Whether your business is B2B or B2C, your customers should inform every decision you make, be it design, development or features. A customer-first approach ensures long-term success, for both customer relationships and revenue. Formally establishing core business values is key to ensuring your frontline staff live the brand at every step of the process, and sets the scene for prospective customers or employees.

Despite their importance, company values are traditionally handed to employees without context or the opportunity to contribute, particularly in fast-paced environments, when it’s this very culture that pushes businesses forward.

With Local Measure’s forthcoming annual sales conference, we decided in August to formalize our own company values. It was paramount these values were formally established and presented to signify their importance, and the sales conference presented the perfect time.

At this point, a Sydney-based task force assembled. COO Sara, Marketing Director Anne, Head of Design Christian, and Product Designer Luis (me) huddled over a few weeks to pull our values together, through a process traditionally reserved for design projects. This enforced company-wide inclusion, ensuring the values were true to the company they represent.

Good design projects start with user research to quantify the problem and establish tangible outcomes. Our goal was to construct a set of ±7 core values, representing Local Measure’s cultural, social and professional attitudes. A mean feat, but we love a challenge.

In this instance, our colleagues were our users. To reduce leading bias from interviews, Sara chose a Google form to audit opinions, yielding personal values, opinions on Local Measure culture, and most importantly, the company’s spirit animal.

Conservatively, we dedicated an afternoon to filtering through responses.. However, a 10 question survey sent to 40+ people can yield a lot of data; this is where a task force comes in handy.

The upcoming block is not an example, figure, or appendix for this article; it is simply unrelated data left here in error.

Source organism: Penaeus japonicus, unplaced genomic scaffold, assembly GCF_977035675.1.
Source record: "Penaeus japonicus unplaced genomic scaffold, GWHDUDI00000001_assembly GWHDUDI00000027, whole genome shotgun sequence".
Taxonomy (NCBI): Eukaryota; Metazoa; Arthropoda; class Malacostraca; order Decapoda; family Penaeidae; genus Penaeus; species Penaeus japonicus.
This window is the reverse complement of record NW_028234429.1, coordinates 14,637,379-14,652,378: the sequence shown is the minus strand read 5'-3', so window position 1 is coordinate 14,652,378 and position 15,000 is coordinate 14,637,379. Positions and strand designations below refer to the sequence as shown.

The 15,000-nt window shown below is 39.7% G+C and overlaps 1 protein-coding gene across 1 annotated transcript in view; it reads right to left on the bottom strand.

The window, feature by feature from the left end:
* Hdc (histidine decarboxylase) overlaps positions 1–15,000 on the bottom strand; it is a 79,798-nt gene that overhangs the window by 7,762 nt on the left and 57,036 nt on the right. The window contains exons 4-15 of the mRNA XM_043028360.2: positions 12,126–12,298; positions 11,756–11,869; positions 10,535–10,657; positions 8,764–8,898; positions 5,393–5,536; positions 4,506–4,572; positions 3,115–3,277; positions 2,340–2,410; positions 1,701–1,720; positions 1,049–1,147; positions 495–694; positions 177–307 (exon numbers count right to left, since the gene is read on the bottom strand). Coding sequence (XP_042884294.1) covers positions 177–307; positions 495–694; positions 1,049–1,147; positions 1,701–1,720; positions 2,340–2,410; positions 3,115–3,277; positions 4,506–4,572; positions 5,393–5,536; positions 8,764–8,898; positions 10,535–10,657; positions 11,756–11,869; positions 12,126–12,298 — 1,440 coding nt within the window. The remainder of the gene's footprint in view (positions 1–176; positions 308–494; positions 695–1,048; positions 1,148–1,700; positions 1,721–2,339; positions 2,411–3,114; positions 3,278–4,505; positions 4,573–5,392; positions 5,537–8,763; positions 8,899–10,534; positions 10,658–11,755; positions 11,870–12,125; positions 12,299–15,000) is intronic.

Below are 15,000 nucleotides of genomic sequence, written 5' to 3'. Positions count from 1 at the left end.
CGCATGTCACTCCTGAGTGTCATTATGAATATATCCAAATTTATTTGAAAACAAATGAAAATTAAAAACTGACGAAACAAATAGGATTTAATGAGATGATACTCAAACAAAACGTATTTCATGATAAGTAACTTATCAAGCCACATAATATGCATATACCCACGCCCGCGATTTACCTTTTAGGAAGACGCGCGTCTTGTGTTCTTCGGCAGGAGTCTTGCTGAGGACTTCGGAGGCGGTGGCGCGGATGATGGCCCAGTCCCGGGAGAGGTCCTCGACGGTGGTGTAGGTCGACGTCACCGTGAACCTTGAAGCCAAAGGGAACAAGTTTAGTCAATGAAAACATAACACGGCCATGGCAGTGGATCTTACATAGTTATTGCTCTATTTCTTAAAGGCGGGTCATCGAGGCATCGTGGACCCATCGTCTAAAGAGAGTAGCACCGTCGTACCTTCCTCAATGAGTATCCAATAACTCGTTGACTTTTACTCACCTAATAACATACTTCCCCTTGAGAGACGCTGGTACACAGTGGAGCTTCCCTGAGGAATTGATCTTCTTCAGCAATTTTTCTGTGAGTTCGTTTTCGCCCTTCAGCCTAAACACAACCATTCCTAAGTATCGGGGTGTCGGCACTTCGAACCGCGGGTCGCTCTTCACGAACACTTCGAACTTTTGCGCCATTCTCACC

The easiest analysis method for our qualitative data was categorization. We noticed themes from each colleague response and grouped the similar answers. Acting as editors, we removed generic responses – particularly important to ensure our values were not run of the mill.

With a working formula, we rinsed and repeated until a manageable list arrived. Within a few hours, we’d established 7 strong concepts:

1. Supportive
2. Laugh out loud
3. Punching above
4. Autonomy / ownership
5. No ego
6. Winning mentality
7. Customer first.

With themes agreed, it was time to polish. Anne stepped in to craft a first version of core values, with short punchy headlines and supporting summary sentences.

Anne did a great job, and passed the baton over to the design team for treatment. The three designers spent an afternoon crafting ideas ready for pitching back to the team coming up with very different ideas, from celebrity icons, abstract shapes, bespoke type treatments to an emoji-based design.

We settled on 3 options that complimented the values the best, presenting them to Sara and Anne, with the emoji design coming out on top. Overall, the friendly, light-hearted sentiment matched the tone of voice from the copy of our final values.

Our final list became:

1. Zero ego 🙌
2. Think like a customer 🤔
3. Own it 🕺
4. Punch above 🥊
5. Have grit 🏃‍♀️
6. Laugh out loud 😂
7. Build each other up 🎉

As with any project, the work needed to be presented back to the client – our beloved colleagues. Team captain Sara took this on, presenting at the conference in Vietnam.

The task force waited with bated breath for the reaction and were over the moon to hear the appreciation for the final result. The internal validation for our inclusive approach proved the importance of this iterative design approach to feature development.

This process, used externally, is paramount for fully understanding customer requirements and forming long-term bonds – essential in the fast-paced consumer facing environments that many of our clients are facing.